Is 2016 The Year We Stopped Caring Whether Celebs Are Straight?

Photo Composite: Refinery29.
In the early weeks of 1997, I was a high school sophomore just starting to come to terms with my identity as a queer woman. And I wasn’t the only one: In February of that year, comedian Ellen DeGeneres came out as a lesbian on The Oprah Winfrey Show, her character on the sitcom Ellen following suit a few months later.

It’s hard to overstate how big of a deal DeGeneres’ decision to come out was (though to give you an idea, the queer women’s website After Ellen was named in homage to that historical moment). In the late 1990s, being an out gay celebrity posed a significant career risk. Queer actors (often rightly) feared that coming out would pigeonhole them into a certain kind of career, where roles as heterosexual romantic leads would be deemed “not believable;” it was hard to imagine that America could see a queer person as “relatable.”

Two decades later, the landscape looks different: In recent years, a number of celebrities have come out as queer to little or no fanfare. Not only are happily out actors, like Neil Patrick Harris and Zachary Quinto, routinely called upon to play a wide variety of roles, but DeGeneres herself hosts a popular talk show (and has since 2003). And 2016 in particular has seen a rush of celebs coming out as queer. Miley Cyrus, Bella Thorne, Amandla Stenberg, Kristen Stewart, Aubrey Plaza, and Rowan Blanchard have publicly announced their membership on team LGBTQ. It’s a dramatic shift from even a few years ago. When Cynthia Nixon began dating a woman in the mid-aughts, it made major headlines (and let’s not forget the tabloid fodder that was Lindsay Lohan and Samantha Ronson’s torrid romance in 2011).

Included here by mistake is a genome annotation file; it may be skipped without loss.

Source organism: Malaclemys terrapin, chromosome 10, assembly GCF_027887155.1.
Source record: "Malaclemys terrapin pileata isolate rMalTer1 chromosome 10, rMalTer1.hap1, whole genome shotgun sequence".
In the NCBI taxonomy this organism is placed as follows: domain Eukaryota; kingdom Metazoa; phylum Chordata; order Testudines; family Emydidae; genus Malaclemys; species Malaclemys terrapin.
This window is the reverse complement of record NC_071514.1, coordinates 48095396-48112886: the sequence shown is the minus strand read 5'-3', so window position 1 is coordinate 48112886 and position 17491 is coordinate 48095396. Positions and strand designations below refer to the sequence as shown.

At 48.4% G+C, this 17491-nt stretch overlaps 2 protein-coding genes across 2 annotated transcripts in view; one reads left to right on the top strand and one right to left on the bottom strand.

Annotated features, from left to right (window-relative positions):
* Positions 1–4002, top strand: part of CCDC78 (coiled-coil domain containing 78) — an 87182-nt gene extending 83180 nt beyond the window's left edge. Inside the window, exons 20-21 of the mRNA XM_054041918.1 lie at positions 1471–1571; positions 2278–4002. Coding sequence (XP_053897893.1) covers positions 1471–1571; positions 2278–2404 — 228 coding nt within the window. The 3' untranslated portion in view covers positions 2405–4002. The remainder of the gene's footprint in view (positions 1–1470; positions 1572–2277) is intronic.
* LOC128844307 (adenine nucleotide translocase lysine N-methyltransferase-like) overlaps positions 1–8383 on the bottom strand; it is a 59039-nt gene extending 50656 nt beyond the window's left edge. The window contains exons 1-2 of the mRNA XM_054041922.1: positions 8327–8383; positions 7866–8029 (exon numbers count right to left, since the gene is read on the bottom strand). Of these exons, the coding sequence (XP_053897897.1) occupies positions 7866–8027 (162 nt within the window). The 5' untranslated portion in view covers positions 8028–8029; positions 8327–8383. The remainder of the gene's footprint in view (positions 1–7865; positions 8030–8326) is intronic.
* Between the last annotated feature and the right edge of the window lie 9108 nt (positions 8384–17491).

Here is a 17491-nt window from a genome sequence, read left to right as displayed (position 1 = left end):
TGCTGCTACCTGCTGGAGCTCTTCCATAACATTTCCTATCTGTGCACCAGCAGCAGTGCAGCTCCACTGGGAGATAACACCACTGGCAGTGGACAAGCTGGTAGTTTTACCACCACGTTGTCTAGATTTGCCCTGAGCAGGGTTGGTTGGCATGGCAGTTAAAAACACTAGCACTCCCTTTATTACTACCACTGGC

With all this celebrity queerness, it’s easy to wonder whether we’ve finally gotten to the point where we can stop seeing queer celebs as aberrations. Are we at least able to stop treating a celebrity’s sexual orientation as their most notable quality?

Well — as with many things related to sexual orientation — it’s a bit complicated. Although there’s no question that we’ve made huge strides in the fight for queer equality, those strides haven’t exactly been equally distributed. Being openly queer has gotten a lot easier for some people, but for others, it’s still seen as a career killer, as evidenced by the way Luke Evans attempted to jump back into the closet the minute his star began to rise. And even when coming out on a national scale is not as hard as it used to be, it’s not exactly a walk in the park. As Howard Bragman, a publicist known for helping a number of celebrities ease their way out of the closet, told me, “It’s not easy for the person. I don’t care if they do it in a low-key way, it doesn’t mean it was a low-key decision for them.”
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It’s telling that many of the women who’ve come out this year aren’t publicly in relationships with women.